We Are the Ones We Are Waiting For: The Promise of Intersectional Solidarity


We are the ones we’ve been waiting for – or so we’ve often been told. But where that line was first spoken was in a poem written by the always prophetic June Jordan. As Jordan ended a poem about South African women in the struggle against Apartheid:

And who will join this standing up
and the ones who stood without sweet company
will sing and sing
back into the mountains and
if necessary
even under the sea

we are the ones we have been waiting for

Jordan passed away in 2002, but was ahead of her time in so many ways.

One of her favorite topics to write about was “standing up.” And who stands up with or without that sweet company.

Over the last month, one of the most precious visions Jordan had started to dominate national headlines.

In an essay about Jordan, a bisexual Black female poet, joining with the Jewish community in Berkeley after a series of recent attacks and threats, she wrote:

And maybe the unity of resistance to hatred that will stop that hatred seems improbable. Maybe an orthodox Jewish congregation will never stand in protective vigil outside a gay and lesbian community center, or the clinic of an abortion provider. Maybe a Black student organization will never rally for Asian American Rights. And maybe gay and lesbian activists will not boldly interpose themselves between a synagogue and a “Phineas Priest.”

Maybe none of us will ever recognize that all of us are wrongfully, equally, condemned: The Spawn of the Devil.

Maybe. But, meanwhile, I am moving on an irrepressible wish that all of us will: All of us will build that circle of our common safety that all of us deserve.

The above quote came back to me when I read the recent New York Times article about new collaborations between African American rights groups and LGBT rights groups.

Swiftly following President Obama’s declaration of support for marriage equality, the NAACP issued a statement in support as well. And then a collection of national LGBT rights groups announced that they would march in protest of “stop-and-frisk,” a police tactic in New York City that unfairly harasses the Black and Latino communities.

Something new is starting to happen.

And then we see the theme continue. In large part due to the diversity and bravery of Dream Act students in the United States, there has been on-going collaboration between the Latino and LGBT communities on passing protections for undocumented youth. As soon as Obama announced his policy change on this topic, the National Center for Lesbian Rights released a statement of strong support.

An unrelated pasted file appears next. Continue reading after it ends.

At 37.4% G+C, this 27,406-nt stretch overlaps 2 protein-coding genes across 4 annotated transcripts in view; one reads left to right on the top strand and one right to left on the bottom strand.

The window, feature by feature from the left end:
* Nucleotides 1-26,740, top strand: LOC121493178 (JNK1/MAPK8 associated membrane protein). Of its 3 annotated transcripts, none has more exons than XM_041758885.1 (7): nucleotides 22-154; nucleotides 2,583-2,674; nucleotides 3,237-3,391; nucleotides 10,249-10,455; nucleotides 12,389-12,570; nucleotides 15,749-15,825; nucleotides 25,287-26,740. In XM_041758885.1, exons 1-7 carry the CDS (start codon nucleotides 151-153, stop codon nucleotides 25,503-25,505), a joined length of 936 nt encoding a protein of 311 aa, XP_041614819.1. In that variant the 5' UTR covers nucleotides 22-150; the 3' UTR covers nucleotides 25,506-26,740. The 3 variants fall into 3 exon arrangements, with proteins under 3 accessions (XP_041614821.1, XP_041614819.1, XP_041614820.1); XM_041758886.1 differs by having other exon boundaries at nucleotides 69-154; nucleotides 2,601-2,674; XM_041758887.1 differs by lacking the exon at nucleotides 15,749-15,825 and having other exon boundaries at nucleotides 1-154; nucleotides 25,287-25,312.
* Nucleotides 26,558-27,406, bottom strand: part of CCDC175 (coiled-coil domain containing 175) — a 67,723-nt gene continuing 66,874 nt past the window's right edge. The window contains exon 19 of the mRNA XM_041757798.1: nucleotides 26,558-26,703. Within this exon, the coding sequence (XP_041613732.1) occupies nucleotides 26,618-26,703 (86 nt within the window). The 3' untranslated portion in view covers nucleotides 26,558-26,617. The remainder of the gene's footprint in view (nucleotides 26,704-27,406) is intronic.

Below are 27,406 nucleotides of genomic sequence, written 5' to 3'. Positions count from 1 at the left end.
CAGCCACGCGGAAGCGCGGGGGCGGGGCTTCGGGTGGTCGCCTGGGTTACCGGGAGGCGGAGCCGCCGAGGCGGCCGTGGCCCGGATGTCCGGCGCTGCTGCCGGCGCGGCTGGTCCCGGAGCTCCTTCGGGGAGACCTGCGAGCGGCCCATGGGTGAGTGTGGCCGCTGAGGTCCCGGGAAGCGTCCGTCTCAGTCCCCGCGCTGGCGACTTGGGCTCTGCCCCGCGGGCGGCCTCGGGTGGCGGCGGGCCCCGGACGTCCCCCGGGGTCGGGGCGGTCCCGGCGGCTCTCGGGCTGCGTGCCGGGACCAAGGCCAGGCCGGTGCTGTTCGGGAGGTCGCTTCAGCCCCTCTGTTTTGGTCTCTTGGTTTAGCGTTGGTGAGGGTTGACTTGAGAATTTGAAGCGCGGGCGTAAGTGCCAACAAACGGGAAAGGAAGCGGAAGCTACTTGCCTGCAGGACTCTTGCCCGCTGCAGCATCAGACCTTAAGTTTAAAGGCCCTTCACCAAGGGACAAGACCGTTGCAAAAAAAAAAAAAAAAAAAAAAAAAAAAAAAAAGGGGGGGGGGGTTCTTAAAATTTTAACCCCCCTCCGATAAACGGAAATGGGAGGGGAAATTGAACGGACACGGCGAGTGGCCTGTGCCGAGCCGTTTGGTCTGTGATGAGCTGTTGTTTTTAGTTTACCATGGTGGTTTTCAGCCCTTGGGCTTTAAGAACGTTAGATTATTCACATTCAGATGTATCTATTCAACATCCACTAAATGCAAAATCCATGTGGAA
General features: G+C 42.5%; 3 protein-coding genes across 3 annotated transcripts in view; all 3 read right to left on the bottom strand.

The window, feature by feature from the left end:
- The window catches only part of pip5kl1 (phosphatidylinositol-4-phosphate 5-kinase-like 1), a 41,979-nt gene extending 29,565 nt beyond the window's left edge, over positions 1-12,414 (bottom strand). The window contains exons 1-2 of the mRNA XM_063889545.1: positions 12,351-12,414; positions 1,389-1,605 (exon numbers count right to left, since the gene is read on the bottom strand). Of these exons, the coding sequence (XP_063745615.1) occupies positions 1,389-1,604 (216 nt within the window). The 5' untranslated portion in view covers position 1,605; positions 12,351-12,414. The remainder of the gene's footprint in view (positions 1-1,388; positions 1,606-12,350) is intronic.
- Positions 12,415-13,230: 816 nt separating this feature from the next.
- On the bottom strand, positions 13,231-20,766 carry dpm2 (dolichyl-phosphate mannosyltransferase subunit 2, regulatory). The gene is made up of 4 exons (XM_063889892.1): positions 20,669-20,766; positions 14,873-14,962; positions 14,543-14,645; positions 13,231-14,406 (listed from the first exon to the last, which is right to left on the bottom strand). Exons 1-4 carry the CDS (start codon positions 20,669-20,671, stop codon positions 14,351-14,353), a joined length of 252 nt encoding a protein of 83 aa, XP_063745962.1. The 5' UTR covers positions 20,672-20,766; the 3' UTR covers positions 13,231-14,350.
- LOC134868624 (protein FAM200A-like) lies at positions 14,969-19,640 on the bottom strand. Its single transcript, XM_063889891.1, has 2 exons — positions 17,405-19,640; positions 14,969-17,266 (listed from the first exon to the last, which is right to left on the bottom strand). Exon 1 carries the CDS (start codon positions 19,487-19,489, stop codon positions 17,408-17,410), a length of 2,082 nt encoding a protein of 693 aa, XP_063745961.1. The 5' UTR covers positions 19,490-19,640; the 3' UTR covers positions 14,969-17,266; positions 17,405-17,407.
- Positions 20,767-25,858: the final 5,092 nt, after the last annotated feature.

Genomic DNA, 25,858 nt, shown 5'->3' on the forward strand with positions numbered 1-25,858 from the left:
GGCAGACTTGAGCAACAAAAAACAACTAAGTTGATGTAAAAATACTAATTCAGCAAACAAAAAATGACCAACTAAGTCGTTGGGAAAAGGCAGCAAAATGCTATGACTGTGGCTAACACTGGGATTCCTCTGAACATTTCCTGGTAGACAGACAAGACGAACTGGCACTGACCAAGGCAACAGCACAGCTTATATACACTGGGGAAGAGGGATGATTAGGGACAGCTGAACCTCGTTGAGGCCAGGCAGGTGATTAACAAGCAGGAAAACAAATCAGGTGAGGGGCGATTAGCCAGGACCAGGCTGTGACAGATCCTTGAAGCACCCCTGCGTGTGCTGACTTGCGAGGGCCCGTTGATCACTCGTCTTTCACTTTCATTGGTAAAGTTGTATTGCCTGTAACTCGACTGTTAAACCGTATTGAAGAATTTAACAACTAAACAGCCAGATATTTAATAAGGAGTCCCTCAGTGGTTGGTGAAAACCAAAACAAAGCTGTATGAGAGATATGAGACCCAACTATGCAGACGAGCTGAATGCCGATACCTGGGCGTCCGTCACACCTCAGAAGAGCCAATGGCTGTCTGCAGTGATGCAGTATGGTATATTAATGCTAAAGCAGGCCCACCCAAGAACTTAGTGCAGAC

And then, just days later, the other NCLR, the National Council for La Raza, released the huge and important news that their board voted to unanimously support marriage equality.

And who will join this standing up
and the ones who stood without sweet company
will sing and sing
back into the mountains and
if necessary
even under the sea

we are the ones we have been waiting for

June would be thrilled had she lived to see this time in history.

This trend goes beyond large-scale organizations and policy announcements. While thinking about this beautiful happening, I came across this recent Ill Doctrine video, made by the always-insightful Jay Smooth.

Here is Jay giving a tutorial to men – or anyone in any particular position of privilege – on how to respond in defense when a woman – or anyone in any particular position of not holding privilege – is attacked online.

In Michigan, where a female legislator was banned from the State House floor after mentioning the word “vagina” during a debate on abortion, women around the country and world took note. Eve Ensler flew out to host a performance of the Vagina Monologues on the State House steps. In the crowd of the protest, you could see some men standing in support, including one holding a sign that read “Team Vagina.”

What are the possibilities of this new road we’re walking down? What does it mean for all of us to “build that circle of our common safety that all of us deserve?” What meaningful and beautiful power could that possibly hold?

I think Jay Smooth’s video has a lot to teach around this more expansive responsibility and opportunity. Any intersectional alignment requires a sense of awareness beyond your own interests. And an awareness that extends out to realize where whatever power you or your community holds could impact or protect a community who will benefit from it. Embodied in this awareness is also an openness and appreciation of diversity. Of reaching beyond the spheres of those who identify most like you, and embracing a sense of humanity that may not be as directly familiar to you.

And then there’s the action component. The literally putting of bodies on the line, in the form of white allies during the civil rights movement, in the form of LGBT community members marching to protest abuse against African Americans and Latinos. It comes in the form of a straight person speaking up among friends when a homophobic remark is made. It comes in the form of Veteran “Patriot Guard” bikers riding in solidarity to block Fred Phelps’ hateful protest from being seen at funerals.

“And who will join this standing up/and the ones who stood without sweet company” – are the lines which introduce the answer of “we are the ones we’ve been waiting for.”

The future is upon us in this fresh collaboration of voices. Any movement – whether old or new – has only succeeded when actively embraced by allies beyond the most targeted group. Jordan’s “irrepressible wish that all of us will: All of us will build that circle of our common safety that all of us deserve” – is coming true and changing the potential of, and for, all of us. 

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To schedule an interview with Tanene Allison please contact Communications Director Rachel Perrone at rachel@rhrealitycheck.org.